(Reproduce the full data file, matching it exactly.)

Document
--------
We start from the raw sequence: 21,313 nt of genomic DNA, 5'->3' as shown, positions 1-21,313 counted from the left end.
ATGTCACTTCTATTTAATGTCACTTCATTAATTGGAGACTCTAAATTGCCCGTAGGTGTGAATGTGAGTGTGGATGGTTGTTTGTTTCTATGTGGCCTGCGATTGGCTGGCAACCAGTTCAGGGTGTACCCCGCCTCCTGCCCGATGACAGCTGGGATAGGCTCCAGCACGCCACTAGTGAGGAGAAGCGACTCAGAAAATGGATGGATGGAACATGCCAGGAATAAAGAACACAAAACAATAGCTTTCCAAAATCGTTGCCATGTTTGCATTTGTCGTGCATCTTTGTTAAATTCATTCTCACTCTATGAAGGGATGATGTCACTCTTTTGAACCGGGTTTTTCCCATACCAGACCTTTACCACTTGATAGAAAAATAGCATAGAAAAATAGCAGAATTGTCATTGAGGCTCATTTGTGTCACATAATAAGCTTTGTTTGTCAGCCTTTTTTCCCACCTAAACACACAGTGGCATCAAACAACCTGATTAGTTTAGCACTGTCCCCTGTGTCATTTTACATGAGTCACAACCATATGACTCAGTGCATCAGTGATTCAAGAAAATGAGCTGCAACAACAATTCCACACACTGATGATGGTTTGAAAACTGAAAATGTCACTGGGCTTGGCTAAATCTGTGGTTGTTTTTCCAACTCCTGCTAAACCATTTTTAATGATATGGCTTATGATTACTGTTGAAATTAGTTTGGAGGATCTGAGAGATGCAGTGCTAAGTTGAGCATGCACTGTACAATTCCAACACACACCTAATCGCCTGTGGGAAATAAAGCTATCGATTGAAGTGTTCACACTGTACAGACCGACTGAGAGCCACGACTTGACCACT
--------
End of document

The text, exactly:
We start from the raw sequence: 21,313 nt of genomic DNA, 5'->3' as shown, positions 1-21,313 counted from the left end.
ATGTCACTTCTATTTAATGTCACTTCATTAATTGGAGACTCTAAATTGCCCGTAGGTGTGAATGTGAGTGTGGATGGTTGTTTGTTTCTATGTGGCCTGCGATTGGCTGGCAACCAGTTCAGGGTGTACCCCGCCTCCTGCCCGATGACAGCTGGGATAGGCTCCAGCACGCCACTAGTGAGGAGAAGCGACTCAGAAAATGGATGGATGGAACATGCCAGGAATAAAGAACACAAAACAATAGCTTTCCAAAATCGTTGCCATGTTTGCATTTGTCGTGCATCTTTGTTAAATTCATTCTCACTCTATGAAGGGATGATGTCACTCTTTTGAACCGGGTTTTTCCCATACCAGACCTTTACCACTTGATAGAAAAATAGCATAGAAAAATAGCAGAATTGTCATTGAGGCTCATTTGTGTCACATAATAAGCTTTGTTTGTCAGCCTTTTTTCCCACCTAAACACACAGTGGCATCAAACAACCTGATTAGTTTAGCACTGTCCCCTGTGTCATTTTACATGAGTCACAACCATATGACTCAGTGCATCAGTGATTCAAGAAAATGAGCTGCAACAACAATTCCACACACTGATGATGGTTTGAAAACTGAAAATGTCACTGGGCTTGGCTAAATCTGTGGTTGTTTTTCCAACTCCTGCTAAACCATTTTTAATGATATGGCTTATGATTACTGTTGAAATTAGTTTGGAGGATCTGAGAGATGCAGTGCTAAGTTGAGCATGCACTGTACAATTCCAACACACACCTAATCGCCTGTGGGAAATAAAGCTATCGATTGAAGTGTTCACACTGTACAGACCGACTGAGAGCCACGACTTGACCACT